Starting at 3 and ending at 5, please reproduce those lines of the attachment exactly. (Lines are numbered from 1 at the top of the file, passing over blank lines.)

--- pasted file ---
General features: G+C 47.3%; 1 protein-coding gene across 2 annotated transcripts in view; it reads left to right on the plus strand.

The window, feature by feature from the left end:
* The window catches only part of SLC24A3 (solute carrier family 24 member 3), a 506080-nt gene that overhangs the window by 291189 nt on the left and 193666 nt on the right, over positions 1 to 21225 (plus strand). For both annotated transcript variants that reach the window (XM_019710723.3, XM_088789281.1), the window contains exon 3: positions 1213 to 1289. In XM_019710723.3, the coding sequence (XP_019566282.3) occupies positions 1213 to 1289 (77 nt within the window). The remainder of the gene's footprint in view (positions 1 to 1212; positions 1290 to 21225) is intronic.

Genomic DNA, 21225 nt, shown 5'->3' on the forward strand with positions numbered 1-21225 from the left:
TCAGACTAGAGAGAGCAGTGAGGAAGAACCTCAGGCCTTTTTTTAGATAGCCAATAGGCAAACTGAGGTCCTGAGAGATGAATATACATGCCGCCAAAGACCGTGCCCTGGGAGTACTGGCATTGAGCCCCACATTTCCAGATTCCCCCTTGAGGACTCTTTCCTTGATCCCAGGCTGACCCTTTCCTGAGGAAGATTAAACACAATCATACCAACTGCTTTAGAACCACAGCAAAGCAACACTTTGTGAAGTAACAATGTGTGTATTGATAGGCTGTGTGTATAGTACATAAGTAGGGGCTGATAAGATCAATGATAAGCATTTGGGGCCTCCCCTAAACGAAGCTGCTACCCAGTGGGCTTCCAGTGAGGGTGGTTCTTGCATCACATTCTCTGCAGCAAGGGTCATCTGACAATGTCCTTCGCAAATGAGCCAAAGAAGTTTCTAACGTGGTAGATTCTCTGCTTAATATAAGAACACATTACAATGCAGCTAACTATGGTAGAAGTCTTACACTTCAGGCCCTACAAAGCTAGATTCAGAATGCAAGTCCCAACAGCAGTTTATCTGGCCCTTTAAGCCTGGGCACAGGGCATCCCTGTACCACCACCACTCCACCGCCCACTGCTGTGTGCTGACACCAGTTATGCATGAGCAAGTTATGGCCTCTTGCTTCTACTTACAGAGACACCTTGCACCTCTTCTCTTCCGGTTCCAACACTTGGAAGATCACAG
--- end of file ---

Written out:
* The window catches only part of SLC24A3 (solute carrier family 24 member 3), a 506080-nt gene that overhangs the window by 291189 nt on the left and 193666 nt on the right, over positions 1 to 21225 (plus strand). For both annotated transcript variants that reach the window (XM_019710723.3, XM_088789281.1), the window contains exon 3: positions 1213 to 1289. In XM_019710723.3, the coding sequence (XP_019566282.3) occupies positions 1213 to 1289 (77 nt within the window). The remainder of the gene's footprint in view (positions 1 to 1212; positions 1290 to 21225) is intronic.

Genomic DNA, 21225 nt, shown 5'->3' on the forward strand with positions numbered 1-21225 from the left:
TCAGACTAGAGAGAGCAGTGAGGAAGAACCTCAGGCCTTTTTTTAGATAGCCAATAGGCAAACTGAGGTCCTGAGAGATGAATATACATGCCGCCAAAGACCGTGCCCTGGGAGTACTGGCATTGAGCCCCACATTTCCAGATTCCCCCTTGAGGACTCTTTCCTTGATCCCAGGCTGACCCTTTCCTGAGGAAGATTAAACACAATCATACCAACTGCTTTAGAACCACAGCAAAGCAACACTTTGTGAAGTAACAATGTGTGTATTGATAGGCTGTGTGTATAGTACATAAGTAGGGGCTGATAAGATCAATGATAAGCATTTGGGGCCTCCCCTAAACGAAGCTGCTACCCAGTGGGCTTCCAGTGAGGGTGGTTCTTGCATCACATTCTCTGCAGCAAGGGTCATCTGACAATGTCCTTCGCAAATGAGCCAAAGAAGTTTCTAACGTGGTAGATTCTCTGCTTAATATAAGAACACATTACAATGCAGCTAACTATGGTAGAAGTCTTACACTTCAGGCCCTACAAAGCTAGATTCAGAATGCAAGTCCCAACAGCAGTTTATCTGGCCCTTTAAGCCTGGGCACAGGGCATCCCTGTACCACCACCACTCCACCGCCCACTGCTGTGTGCTGACACCAGTTATGCATGAGCAAGTTATGGCCTCTTGCTTCTACTTACAGAGACACCTTGCACCTCTTCTCTTCCGGTTCCAACACTTGGAAGATCACAG